Amelia reported how she brought Martin Luther King to Selma and she spoke of her parents who told her "to hold your head high, you are the descendants of kings and queens". Amelia said: "There is no room for hate in a heart. There should only be room for love and for forgiveness."

Amelia was beaten and arrested by sheriff Clarke and she was nearly beaten to death during the march, but she forgave her tormentors and she visited years later the funeral of sheriff Clarke.

Amelia reported at the Cinema for Peace luncheon at Soho House Los Angeles how they were put in jail and started singing the song as 50 years ago in prison: "We are here Lord, we are here. We are here Lord, we are here..." - the hymn of Kumbaya.

Louis Zamperini's comeback in Japan - and his family at the Cinema for Peace celebration with Kweku Mandela.

Kweku Mandela presented a further Nelson Mandela Award to the family of Louis Zamperini. Angelina Jolie's UNBROKEN tells the story of Louis Zamperini, the the resilience of the human spirit" and how Louis survived some 50 days on the open sea, white threatened by the sun, sharks, attacking planes and dehydration, and after his rescue years of brutal torture by the Japanese as a prisoner of war. There was a strong family's resemblance in the room, as Louis son Luke, daughter Cynthia and a grandson took the stage. Luke thanked for celebrating the legacy of his father. The films producer Matt Baer spoke of the honor to produce a film about such a legendary man.

The film UNBROKEN shows at the end real life footage of how Zamperini forgave his torturers and ran with the Olympic torch at the age of 80 in Japan in an act of reconciliation.

Read more about Cinema for Peace Los Angeles and Amelia Boynton Robinson in the Huffington Post.

 

More coverage on NBCnews.com.

The actual story of how the Bloody Sunday coverage reached the public is more interesting and helps explain why that footage galvanized citizens, legislators, and commentators. On Sunday March 7, ABC's news division made the consequential decision to break in to the network's prime time programming to show the Pettus Bridge horror. Just like today, Sunday night was the biggest night for TV watching. And ABC had a very special draw for viewers: a broadcast of the high profile motion picture with a star-studded cast of Hollywood luminaries, "Judgment at Nuremberg." The film dealt with the Holocaust and the moral culpability of Germans in the genocide of Jews. Approximately 48 million people tuned in. Even in those days of only three networks, news programming did not garner those kinds of viewer numbers.


Alabama state troopers wearing masks round up stragglers in a heavy cloud of tear gas after breaking up a civil rights voter registration march in Selma, Ala., March 7, 1965. (AP Photo)

Shortly after the film started, ABC interrupted the film with its report from Selma. The juxtaposing of a narrative about Nazi brutality towards victimized Jews with footage of Southern segregationist brutality against victimized blacks was incredibly powerful. Numerous commentators made the inevitable comparisons in the following days, making already powerful footage resonate even more forcefully.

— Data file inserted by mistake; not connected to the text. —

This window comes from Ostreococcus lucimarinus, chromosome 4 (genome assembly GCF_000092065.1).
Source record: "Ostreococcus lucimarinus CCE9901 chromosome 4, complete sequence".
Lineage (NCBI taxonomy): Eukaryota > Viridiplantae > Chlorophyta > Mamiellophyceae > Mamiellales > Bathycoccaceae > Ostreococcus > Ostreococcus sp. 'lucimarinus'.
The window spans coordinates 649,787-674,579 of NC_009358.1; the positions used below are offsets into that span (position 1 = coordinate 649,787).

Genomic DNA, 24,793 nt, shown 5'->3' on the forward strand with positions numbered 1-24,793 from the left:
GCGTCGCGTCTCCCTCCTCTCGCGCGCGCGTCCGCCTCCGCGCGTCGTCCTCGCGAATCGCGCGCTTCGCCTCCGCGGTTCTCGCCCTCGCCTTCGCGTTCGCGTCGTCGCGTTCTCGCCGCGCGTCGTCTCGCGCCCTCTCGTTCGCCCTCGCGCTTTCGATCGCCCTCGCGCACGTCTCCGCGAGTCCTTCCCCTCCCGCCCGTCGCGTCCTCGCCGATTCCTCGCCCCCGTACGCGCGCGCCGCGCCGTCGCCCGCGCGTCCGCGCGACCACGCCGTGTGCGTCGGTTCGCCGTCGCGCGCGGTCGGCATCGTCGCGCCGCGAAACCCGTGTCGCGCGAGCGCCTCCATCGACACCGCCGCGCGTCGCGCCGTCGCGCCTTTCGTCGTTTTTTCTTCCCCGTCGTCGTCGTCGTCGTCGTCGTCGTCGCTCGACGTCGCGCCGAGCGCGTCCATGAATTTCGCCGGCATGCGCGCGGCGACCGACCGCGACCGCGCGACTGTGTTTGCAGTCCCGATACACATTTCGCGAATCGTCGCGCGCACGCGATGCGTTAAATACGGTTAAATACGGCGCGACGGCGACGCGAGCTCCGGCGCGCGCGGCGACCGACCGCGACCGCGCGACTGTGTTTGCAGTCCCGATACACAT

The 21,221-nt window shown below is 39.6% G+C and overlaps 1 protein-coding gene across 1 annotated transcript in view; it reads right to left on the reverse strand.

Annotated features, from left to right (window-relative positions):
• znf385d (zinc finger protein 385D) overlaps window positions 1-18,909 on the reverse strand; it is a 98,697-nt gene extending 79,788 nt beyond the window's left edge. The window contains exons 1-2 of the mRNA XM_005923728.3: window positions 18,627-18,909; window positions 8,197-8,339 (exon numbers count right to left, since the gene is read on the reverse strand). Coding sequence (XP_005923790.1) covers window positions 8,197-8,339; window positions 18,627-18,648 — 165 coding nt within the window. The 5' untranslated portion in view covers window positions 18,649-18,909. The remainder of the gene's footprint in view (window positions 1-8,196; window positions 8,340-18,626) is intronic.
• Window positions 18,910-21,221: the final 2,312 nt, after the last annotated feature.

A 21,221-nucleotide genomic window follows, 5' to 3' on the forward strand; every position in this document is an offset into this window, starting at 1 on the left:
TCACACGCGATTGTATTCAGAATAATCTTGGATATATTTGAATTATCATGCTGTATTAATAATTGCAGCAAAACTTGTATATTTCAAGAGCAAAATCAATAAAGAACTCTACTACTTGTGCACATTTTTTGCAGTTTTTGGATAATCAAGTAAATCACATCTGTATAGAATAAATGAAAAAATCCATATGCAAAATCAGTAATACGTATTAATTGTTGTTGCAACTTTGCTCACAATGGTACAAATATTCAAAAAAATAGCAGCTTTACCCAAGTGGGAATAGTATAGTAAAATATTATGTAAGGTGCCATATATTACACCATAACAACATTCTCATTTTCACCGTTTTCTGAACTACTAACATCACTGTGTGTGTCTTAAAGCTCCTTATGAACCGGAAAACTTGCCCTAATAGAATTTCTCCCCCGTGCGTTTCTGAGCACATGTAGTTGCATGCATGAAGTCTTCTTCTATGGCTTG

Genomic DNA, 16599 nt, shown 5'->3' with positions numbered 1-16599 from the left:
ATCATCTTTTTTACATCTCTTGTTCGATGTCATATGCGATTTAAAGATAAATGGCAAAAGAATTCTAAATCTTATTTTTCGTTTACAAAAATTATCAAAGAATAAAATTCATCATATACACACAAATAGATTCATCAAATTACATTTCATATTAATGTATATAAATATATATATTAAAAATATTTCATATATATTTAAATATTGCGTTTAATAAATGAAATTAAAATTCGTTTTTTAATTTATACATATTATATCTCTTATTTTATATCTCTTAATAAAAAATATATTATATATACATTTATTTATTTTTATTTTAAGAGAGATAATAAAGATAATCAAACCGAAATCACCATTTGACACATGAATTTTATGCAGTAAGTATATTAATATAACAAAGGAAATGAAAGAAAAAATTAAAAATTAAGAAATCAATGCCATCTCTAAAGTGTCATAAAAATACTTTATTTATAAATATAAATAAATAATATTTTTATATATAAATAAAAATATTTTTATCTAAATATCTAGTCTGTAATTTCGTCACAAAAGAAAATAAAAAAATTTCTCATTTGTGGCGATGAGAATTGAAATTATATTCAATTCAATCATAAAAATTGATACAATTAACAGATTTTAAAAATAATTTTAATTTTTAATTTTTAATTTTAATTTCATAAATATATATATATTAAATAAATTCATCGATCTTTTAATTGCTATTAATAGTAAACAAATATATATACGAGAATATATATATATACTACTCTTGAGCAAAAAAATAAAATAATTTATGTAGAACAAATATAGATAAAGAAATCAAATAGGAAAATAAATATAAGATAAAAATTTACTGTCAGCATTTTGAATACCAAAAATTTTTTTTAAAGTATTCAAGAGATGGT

One of Selma's attributes is its highlighting of various leaders and individuals associated with the Selma campaign, especially women: Amelia Boynton, Diane Nash, Annie Lee Cooper. While the film focuses on King, it doesn't do so to the exclusion of these and other key figures. Annie Lee Cooper, a foot soldier in the Selma struggle and largely unknown before DuVernay's film, is now almost a household name mostly because Oprah Winfrey portrays her. In her depiction, Cooper calmly and with tired dignity attempts to register, answering increasingly difficult legalistic questions only to be summarily denied in one of the film's opening scenes.


Photo credit: Atsushi Nishijima / Atsushi Nishijima

Cooper notoriously walloped the racist Dallas County sheriff Jim Clark who used all the means at his disposal to harass and abuse black citizens attempting to register. A photo of her confrontation with Clark splashed over the front pages of newspapers. While the New York Times' caption noted that Cooper had hit the sheriff, the image conveys a message of white violence and police brutality.

Mississippi Burning

"Mississippi Burning" (1998) provided the Hollywood template for this way of telling the civil rights story. Two white FBI agents come to the rescue of brutalized black victims of segregationist racism in the Magnolia State following the 1964 murder of civil rights workers based on James Chaney, Andrew Goodman, and Michael Schwerner. 

Watch the Trailer!





Ghosts of Mississippi

In "Ghosts of Mississippi" (1996), a heroic white district attorney finally brings the assassin of Medgar Evers to trial and conviction.

Watch the Trailer!









The Help

"The Help" (2011) gave us another white savior in the civil rights years, also in Mississippi, providing the means by which black domestics can give voice to their oppressive conditions. 

Watch the Trailer!






Fifty years later, "Selma" asks audiences to embrace blacks as active agents, not victims to be rescued by privileged whites. The film implicitly challenges the sentiment encapsulated in Hillary Clinton's much discussed declaration in 2008 that "Dr. King's dream began to be realized when President Johnson passed the Civil Rights Act. It took a president to get it done." 

LBJ was certainly important to the passage of the legislation, but Clinton's quote suggests King was merely a dreamer and that there were no activists organizing and pushing and demanding and forcing change. Selma provides a powerful corrective to fifty years of media representations that, while well-meaning, have given Americans a rather limited understanding of who made the civil rights movement a revolution. As Common puts it in "Glory," the film's stirring theme song: "Glory is destined/Everyday women and men become legends."